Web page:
Andy Murray Throws Down the Gauntlet and Roger Federer Puts Up the Defenses

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Andy Murray Throws Down the Gauntlet and Roger Federer Puts Up the Defenses

Well, how do we interpret that first encounter since Shanghai? With difficulty.

One player seemed determined to relax, to test out a few shots, try a few things, and take a look at the opposition. The other seemed to take it all rather more seriously, understanding perhaps that this would be a useful early statement of intent, and current form, for the imminent first Slam of the season.

The unexpected bit is that it was Murray who seemed intent on laying down the marker in the run-up to the first ATP tournament, and Federer who treated this exhibition event as a lightweight warm-up that didn’t even warrant the removal of his Rolex.

I don’t know whether to feel relaxed or worried. But, hearing his post match comment, repeated on his website, I veer to the latter. To express the hope that you have “another terrible season in which you win one Slam” hardly puts the fear of God into your opponents.

OK, it was sarcastic, or at the very least mischievous. But, following on from a performance that you don’t seem to take too seriously, it could be interpreted as "if I don’t set my targets too high, I can’t be taken to task if I don’t win."

Now, I don’t think this was his intention. I think it was a slightly awry attempt to deflect the media from picking at his ranking, form, and plans. If you don’t give them a target to shoot at, they can’t hit you so easily.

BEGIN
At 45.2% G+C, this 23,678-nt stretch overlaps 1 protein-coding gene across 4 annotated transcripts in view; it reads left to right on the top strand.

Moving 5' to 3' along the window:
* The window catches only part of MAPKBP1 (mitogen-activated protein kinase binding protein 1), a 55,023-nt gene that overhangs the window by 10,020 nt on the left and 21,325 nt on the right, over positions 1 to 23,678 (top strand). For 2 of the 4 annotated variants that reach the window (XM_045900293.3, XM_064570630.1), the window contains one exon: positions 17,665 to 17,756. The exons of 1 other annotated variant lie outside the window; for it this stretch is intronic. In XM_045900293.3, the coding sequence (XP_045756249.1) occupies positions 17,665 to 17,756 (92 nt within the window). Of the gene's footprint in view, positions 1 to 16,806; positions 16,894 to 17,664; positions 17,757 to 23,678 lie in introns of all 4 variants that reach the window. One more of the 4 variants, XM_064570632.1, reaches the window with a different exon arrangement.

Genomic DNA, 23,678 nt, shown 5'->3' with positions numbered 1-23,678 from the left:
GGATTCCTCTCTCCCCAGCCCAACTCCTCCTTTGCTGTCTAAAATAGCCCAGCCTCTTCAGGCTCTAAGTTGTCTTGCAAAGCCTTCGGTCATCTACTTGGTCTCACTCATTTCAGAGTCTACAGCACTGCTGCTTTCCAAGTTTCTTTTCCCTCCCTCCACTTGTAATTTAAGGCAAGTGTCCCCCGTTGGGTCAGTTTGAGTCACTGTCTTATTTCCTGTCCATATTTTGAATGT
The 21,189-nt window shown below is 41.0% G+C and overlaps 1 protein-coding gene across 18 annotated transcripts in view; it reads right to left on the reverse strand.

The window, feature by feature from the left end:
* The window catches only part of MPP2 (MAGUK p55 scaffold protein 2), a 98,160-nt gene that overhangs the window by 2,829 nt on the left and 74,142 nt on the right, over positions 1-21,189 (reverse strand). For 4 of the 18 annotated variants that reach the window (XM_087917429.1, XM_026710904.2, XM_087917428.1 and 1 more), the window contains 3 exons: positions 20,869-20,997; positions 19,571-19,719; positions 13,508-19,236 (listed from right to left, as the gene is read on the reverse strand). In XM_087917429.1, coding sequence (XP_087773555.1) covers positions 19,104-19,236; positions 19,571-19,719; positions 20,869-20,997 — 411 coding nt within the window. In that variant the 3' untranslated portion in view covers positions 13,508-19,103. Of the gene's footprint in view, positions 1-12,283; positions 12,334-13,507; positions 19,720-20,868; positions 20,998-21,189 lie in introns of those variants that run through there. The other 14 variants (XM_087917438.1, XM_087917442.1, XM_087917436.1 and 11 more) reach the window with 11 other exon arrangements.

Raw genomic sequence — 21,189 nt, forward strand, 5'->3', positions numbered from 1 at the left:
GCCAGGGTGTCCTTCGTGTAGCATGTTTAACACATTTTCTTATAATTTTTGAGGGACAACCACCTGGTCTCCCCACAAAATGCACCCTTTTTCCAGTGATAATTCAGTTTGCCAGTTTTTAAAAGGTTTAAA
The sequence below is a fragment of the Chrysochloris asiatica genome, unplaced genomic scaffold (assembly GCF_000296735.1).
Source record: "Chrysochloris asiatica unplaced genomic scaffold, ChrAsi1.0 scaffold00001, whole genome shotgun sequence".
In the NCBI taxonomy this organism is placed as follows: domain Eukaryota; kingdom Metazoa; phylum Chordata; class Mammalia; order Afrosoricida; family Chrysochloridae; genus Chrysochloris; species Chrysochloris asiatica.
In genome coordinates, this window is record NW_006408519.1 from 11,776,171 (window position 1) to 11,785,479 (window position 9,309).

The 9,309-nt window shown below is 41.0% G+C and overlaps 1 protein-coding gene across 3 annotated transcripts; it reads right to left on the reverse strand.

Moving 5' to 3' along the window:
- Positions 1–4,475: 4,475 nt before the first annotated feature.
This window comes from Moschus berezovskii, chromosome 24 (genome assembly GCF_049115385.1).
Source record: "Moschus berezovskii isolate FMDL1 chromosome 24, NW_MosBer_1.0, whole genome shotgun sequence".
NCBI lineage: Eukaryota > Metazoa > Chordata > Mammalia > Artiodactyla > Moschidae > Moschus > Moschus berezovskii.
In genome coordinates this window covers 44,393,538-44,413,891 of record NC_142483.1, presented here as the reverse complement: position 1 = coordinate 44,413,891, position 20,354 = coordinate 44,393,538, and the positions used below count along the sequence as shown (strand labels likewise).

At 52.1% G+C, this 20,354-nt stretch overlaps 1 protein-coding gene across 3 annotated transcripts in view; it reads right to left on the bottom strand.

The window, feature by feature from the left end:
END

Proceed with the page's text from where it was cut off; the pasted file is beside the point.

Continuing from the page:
He played this match in the same way. He tried out his shots, assessed his fitness, and probed his opponent without pushing 100 percent for a win. And he hit some fantastic winners, played some fluid and perfectly-executed rallies, got straight into aggressive, attacking mode, which are all good signs.

It’s interesting, though, that both Murray, and then Nadal in the following match, chose to push the envelope to ensure wins against key opponents before the season gets under way for real.

Federer was undoubtedly surprised, and hurt, by the eagerness of the press to predict his demise during 2008. The role that his health at the beginning of the year played in his less-than-perfect results was all but ignored until after the US Open. Then the pundits returned, like a boomerang, to his feet. I hope his approach to this event doesn’t give them ammunition to start questioning his commitment again.

He looked very trim, loose, and healthy out there, fired loads of wild shots and smiled about it. To his fans, that holds its own pleasure. But, don’t for a minute think what lays ahead doesn’t matter to him. Only that he has learned a hard lesson about who he can trust, and has the protective shell in place to defend himself this time.

And Murray? He's keen to repeat his victory over the player he admires most where it really counts: At the first Grand Slam.

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